Exhibition: Outline South West / Anita Reynolds
In September 2013, I went to the Outline South West exhibition, at Harbour House in Kingsbridge, Devon. This tracked the first half of a project by printmaker Anita Reynolds, in which she set out to walk the entire length of the South West Coast Path (all 630 miles of it), sketching en route, with the aim of producing a drypoint plate for each day of the walk.
The exhibition contained all the prints to date, including a couple of not-quite-finished ones (all part of the ongoing process). The artist (who was present at the exhibition) commented that starting work on these resolved pieces was the hardest part, after all the excitement of the walking and the sketching… which leads to my personal highlight of this exhibition – the sketchbooks.
Although this was a printmaking exhibition (and a fine one, at that), the main thing I took away from it was ‘What A Sketchbook Can Be’. There were several laid out on a table, and I sat with them for ages, studying them eagerly. Prior to this, I had felt a bit lost with my own sketchbook – what to do with it, and how to treat it. It felt like a purely academic object, something I knew I had to fill for this course. Here, though, all kinds of possibilities began to evolve. AR came over at one point (probably wondering why this woman wouldn’t leave her sketchbooks alone) and, in response to my obvious delight at being able to leaf through them all, said ‘That’s where all the good stuff is.’ In her own words, they carried no pressure, and were (relatively) private, allowing her the freedom to explore and experiment in any way she wished. It was at that point that something clicked in my own mind – the fact that my sketchbooks are for me (to be looked at by my tutor and the assessors, yes, but still ultimately for my own use).
One of the aspects which most sparked my interest was the inclusion of personal observations – a comment on the effect of the weather on morale, for example, or what she and her partner had eaten that day, as well as notes on details of particular interest. I can imagine that all these things could act as triggers for broader memories, which would add even more substance to any work made from the initial sketches.
Many of the pages featured a ‘Word of the Day’ (see above), something I’ve done in diaries over the years, and which greatly appeals to me for sketchbooks. Such written notes would surely only enhance the visual records made in such books.
AR’s choice of materials for the walk were largely determined by weight and ease of use. They included:
- graphite sticks
- black ink and bamboo nibs
- Derwent Inktense sticks
- sheets of perspex
- drypoint tools
These limitations resulted in a certain cohesive quality to the books as a whole – a continuity of media and palette that served to enhance the feeling of process, unifying the disparate sketches.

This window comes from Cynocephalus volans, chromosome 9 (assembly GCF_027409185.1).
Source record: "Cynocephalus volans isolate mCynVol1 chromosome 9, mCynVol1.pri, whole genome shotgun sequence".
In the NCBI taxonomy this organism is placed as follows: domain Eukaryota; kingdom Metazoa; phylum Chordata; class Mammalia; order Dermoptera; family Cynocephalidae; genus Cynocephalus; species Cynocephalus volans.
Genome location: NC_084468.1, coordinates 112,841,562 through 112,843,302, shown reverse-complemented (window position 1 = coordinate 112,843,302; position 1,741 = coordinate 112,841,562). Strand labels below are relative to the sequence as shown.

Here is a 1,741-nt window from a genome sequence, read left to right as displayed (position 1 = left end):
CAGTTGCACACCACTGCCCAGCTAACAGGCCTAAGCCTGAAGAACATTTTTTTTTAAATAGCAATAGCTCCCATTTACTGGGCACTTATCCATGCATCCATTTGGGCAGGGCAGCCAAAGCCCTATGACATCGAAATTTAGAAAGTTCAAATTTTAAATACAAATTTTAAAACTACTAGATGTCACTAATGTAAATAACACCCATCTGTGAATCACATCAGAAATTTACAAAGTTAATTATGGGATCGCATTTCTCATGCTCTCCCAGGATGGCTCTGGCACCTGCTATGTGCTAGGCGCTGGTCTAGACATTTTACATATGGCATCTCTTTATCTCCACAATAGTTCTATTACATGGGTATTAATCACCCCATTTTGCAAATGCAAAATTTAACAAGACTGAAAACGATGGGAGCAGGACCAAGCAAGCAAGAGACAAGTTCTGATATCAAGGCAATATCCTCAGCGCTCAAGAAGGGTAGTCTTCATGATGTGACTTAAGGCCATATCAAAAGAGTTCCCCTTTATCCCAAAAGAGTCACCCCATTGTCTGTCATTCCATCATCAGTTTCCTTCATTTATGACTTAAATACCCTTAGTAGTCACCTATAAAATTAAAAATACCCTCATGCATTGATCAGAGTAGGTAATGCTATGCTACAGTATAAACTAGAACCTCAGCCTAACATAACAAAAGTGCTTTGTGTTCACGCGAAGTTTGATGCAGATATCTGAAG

In addition to a more personal approach to the sketchbooks, the mark-making had a tremendous effect on me. I have written elsewhere in this blog about my desire to loosen up, but somewhere between desire and execution, I would lose my way. I’m not claiming to have found it yet (not quite), but I have a clearer idea of where I’m going. Here, the mark-making was bold – loose, broad, expressive marks, sometimes bordering on abstract.
Directional power of line. Splashes of colour which were then drawn over. Crayon used as resist (at least, that’s what it looked like). Watercolour skies dripped on by rain. Mixed media. Sketches done over torn brown paper stuck down on the page. Tone mapping with annotations.
Pages extended with more paper taped on. Circles, hatching, scribble. Graphite drawings over colour-washed backgrounds. Areas of space juxtaposed with concentrated marks. Olive, burgundy, tan, ochre, blue-grey, peacock blue, burnet umber, black, and white.
Colour notes and descriptions which read like poetry. Black crayon (but sometimes colour) for definition, white crayon over black.
Feeling of movement. It was exciting, inspiring, and galvanising.
In addition to all of the above, which I noted at the exhibition, I’ve recently realised something else that could be invaluable to my own work, and that is the cultivation of daily habit and structure.
Both are emphasised at some length in almost every OCA video and blog post, but I see now that I hadn’t really absorbed their usefulness. Building that rhythm of work creates a momentum that pushes one on through patchier times. Obviously, really, but sometimes it takes a while for the light bulb to switch on. This project relies on that very structure in an explicit way, but would could equally well apply to a variety of work.
The second part of the journey will be from Brixham to Poole. I’m already looking forward to the sketchbooks.
(All images are copyright of Anita Reynolds, used with permission of the artist.)